Tapirs are large herbivorous mammals with a distinctive trunk-like nose.

They belong to the Tapiridae family and are related to horses and rhinoceroses.

Tapirs have a rounded body, short legs, and a flexible proboscis-like snout.

They are found in various habitats, including jungles, grasslands, and forests.

Tapirs come in different species, including the Baird's tapir, Malayan tapir, and mountain tapir.

They are excellent swimmers and can submerge themselves to escape predators.

Tapirs are mainly nocturnal, being more active during the night.

They have a diverse diet, feeding on leaves, fruits, and aquatic vegetation.

Tapirs play a vital role in seed dispersal, helping maintain biodiversity in their ecosystems.

They are solitary animals, but some species may form small family groups.

Tapirs have a distinctive coat pattern, with a dark-colored front and a lighter back.

They are known for their excellent sense of smell and hearing.

Tapirs communicate through vocalizations, including whistles and squeaks.

They have a prehensile upper lip that aids in grasping leaves and fruits.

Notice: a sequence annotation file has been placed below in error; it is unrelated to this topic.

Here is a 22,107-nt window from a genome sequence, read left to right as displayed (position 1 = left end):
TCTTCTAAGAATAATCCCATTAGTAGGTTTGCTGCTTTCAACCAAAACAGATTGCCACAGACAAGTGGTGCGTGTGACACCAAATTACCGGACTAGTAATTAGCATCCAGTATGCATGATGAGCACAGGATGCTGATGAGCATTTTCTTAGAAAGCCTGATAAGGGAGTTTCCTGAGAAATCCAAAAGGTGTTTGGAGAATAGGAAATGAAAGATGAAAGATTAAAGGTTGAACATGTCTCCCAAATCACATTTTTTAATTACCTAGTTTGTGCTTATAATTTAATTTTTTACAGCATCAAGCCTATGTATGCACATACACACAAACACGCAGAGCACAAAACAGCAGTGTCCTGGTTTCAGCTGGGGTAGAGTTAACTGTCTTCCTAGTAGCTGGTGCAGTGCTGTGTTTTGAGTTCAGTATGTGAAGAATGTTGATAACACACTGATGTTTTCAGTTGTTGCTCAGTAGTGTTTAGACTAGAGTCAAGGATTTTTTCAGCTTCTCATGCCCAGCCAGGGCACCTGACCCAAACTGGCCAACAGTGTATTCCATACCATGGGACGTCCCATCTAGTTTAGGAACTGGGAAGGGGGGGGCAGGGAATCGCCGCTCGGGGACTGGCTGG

Tapirs have a gestation period of around 13 months, giving birth to a single calf.

They are vulnerable to habitat loss and hunting for their meat and hides.

Tapirs are classified as endangered or vulnerable, depending on the species.

They have a lifespan of around 25 to 30 years in the wild.

Tapirs are agile runners, capable of reaching speeds up to 30 miles per hour.

They use their proboscis-like snout to pluck vegetation and explore their surroundings.

Tapirs are known for their 'flehmen response,' curling their lips when detecting scents.

They have a relatively simple stomach compared to other herbivores.

Tapirs are essential for maintaining healthy ecosystems by shaping vegetation and aiding in nutrient cycling.

They are agile climbers and may navigate steep terrain to escape predators.

Tapirs may wallow in mud or water to cool down and protect themselves from insects.

They are known to make whistling and squeaking sounds to communicate with each other.

Tapirs are depicted in various myths and folklore in the regions where they are found.

They have a subungual gland on their feet, which produces a scent used for marking territory.

Tapirs are considered 'living fossils' due to their ancient evolutionary lineage.

They are excellent divers and can stay submerged for several minutes.

Tapirs have a keen sense of hearing, allowing them to detect approaching predators.

They are featured in conservation efforts to protect their declining populations.

Tapirs may create trails through dense vegetation, making it easier for them to move.

They contribute to the health of their habitats by dispersing seeds over wide areas.